Engineering works to shut West Norfolk rail line
Rail services to and from West Norfolk are set to be halted for several days next month because of engineering works.
Passengers will have to find alternative ways to travel between Lynn and Ely from February 12 to 16 under the schedule outlined by industry officials.
Notice of the planned works was issued via the National Rail Enquiries website.
It said: “Major engineering work is taking place between Ely and Kings Lynn, closing all lines from Monday to Friday.
“As a result, no trains will run on this route. Buses will replace trains between Ely and Kings Lynn, calling at all stations.”
The work, which includes bridge renovations and track maintenance, will affect Great Northern services from Lynn to London King’s Cross, plus some Greater Anglia journeys to Liverpool Street.
But, with latest data indicating continuing growth of passenger levels in the borough, the closure is likely to cause problems for thousands of travellers across the region.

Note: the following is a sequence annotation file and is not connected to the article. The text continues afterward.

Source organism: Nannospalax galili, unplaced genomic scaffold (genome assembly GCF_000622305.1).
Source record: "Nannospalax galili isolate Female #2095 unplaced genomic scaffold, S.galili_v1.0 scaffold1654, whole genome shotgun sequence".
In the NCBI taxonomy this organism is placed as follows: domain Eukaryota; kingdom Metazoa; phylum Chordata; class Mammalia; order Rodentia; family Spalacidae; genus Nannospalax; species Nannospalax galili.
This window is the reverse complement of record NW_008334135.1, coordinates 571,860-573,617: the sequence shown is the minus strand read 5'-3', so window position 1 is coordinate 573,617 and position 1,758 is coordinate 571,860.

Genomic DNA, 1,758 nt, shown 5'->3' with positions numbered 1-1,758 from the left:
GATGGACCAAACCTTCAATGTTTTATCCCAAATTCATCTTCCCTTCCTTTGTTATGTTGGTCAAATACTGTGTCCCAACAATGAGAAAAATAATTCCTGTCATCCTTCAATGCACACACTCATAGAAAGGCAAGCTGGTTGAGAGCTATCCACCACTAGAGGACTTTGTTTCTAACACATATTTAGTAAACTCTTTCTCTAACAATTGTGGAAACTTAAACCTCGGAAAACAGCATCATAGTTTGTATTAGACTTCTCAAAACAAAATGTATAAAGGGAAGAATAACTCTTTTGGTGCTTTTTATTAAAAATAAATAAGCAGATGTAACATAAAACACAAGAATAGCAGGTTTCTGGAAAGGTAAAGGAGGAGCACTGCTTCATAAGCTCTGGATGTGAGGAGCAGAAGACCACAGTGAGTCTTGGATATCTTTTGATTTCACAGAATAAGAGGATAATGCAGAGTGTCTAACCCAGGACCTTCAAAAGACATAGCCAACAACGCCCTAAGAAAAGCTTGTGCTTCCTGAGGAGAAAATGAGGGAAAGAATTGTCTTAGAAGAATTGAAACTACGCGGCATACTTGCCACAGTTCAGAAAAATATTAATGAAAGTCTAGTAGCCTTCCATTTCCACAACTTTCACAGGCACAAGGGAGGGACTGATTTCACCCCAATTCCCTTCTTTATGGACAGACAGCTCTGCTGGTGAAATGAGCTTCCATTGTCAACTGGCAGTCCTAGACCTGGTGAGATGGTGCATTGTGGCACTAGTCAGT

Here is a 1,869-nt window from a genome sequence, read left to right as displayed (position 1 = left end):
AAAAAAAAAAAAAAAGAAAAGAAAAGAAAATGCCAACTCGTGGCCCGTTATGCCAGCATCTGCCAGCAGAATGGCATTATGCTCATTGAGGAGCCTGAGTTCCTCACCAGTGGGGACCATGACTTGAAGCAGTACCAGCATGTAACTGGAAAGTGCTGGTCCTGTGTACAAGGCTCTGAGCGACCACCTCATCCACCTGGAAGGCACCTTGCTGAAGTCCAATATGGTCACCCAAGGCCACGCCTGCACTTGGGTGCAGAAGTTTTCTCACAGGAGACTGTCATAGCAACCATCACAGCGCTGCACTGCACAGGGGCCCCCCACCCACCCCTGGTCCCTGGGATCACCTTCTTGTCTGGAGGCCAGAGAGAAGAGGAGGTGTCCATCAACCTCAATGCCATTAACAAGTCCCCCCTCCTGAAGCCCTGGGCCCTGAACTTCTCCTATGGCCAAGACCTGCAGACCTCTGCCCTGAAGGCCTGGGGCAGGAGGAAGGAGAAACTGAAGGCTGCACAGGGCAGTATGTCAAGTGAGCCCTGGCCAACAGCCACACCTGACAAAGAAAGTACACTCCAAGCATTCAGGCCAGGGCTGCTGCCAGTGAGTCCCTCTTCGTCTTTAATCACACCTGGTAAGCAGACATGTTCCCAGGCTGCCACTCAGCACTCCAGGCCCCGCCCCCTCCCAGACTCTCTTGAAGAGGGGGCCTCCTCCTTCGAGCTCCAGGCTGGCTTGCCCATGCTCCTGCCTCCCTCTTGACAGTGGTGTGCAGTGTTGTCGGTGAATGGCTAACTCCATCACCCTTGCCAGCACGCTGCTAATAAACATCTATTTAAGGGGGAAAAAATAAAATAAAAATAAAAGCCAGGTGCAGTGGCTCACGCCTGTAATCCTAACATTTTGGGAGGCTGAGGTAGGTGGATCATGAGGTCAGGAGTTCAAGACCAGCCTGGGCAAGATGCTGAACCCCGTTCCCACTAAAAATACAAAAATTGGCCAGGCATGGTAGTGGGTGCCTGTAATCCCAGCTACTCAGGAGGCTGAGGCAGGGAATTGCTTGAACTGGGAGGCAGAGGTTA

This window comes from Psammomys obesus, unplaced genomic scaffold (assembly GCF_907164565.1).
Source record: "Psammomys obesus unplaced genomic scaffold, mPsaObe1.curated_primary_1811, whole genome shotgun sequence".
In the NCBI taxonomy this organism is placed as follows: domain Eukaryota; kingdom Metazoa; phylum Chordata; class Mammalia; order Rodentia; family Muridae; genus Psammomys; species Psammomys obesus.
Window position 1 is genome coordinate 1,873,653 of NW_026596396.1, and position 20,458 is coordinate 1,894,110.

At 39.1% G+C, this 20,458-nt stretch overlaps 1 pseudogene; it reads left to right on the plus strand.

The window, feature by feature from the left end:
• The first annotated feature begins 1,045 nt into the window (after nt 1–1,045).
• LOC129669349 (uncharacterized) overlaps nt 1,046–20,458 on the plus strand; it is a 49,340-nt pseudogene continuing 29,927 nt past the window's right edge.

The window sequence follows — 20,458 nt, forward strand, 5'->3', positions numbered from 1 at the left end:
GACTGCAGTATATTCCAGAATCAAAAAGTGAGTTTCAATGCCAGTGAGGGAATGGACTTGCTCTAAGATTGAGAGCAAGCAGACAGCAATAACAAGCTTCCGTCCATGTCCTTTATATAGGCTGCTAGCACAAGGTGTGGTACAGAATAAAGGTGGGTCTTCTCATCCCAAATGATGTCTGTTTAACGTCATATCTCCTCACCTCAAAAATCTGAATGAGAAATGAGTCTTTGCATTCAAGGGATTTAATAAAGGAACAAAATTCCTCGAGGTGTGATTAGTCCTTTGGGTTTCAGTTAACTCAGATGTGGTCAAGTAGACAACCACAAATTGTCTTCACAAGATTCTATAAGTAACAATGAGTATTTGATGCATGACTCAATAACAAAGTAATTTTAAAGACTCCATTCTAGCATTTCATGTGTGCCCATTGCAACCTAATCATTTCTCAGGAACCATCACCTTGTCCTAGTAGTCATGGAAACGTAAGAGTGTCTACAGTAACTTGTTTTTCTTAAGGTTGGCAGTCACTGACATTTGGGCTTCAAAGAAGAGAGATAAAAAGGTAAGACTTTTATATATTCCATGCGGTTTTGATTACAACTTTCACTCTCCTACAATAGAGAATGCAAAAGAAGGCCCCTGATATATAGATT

The state of West Norfolk’s rail services has become a big issue in recent months, amid widespread concern over timetable plans that will see many journeys from West Norfolk to the capital made slower.
The announcement also coincides with the implementation of substantial increases in rail fares.
The cost of tickets is rising by an average of 3.4 per cent from Tuesday, adding around £80 to the cost of an annual season ticket between Lynn and Cambridge and £250 to some similar tickets for travel to London.
Campaigners will stage a demonstration outside Lynn’s station on Tuesday morning against the hikes, as part of a nationwide day of action by supporters of calls to return the rail network to public ownership.
The Fen Line Users Association (FLUA) recently called for a significant fare cut because of what it claims are broken promises over service improvements.
But industry chiefs insist the increases will allow them to continue the work needed to expand services to meet the demand identified by FLUA and other bodies.
However, politicians and business leaders have warned that current growth patterns could be jeopardised without urgent action.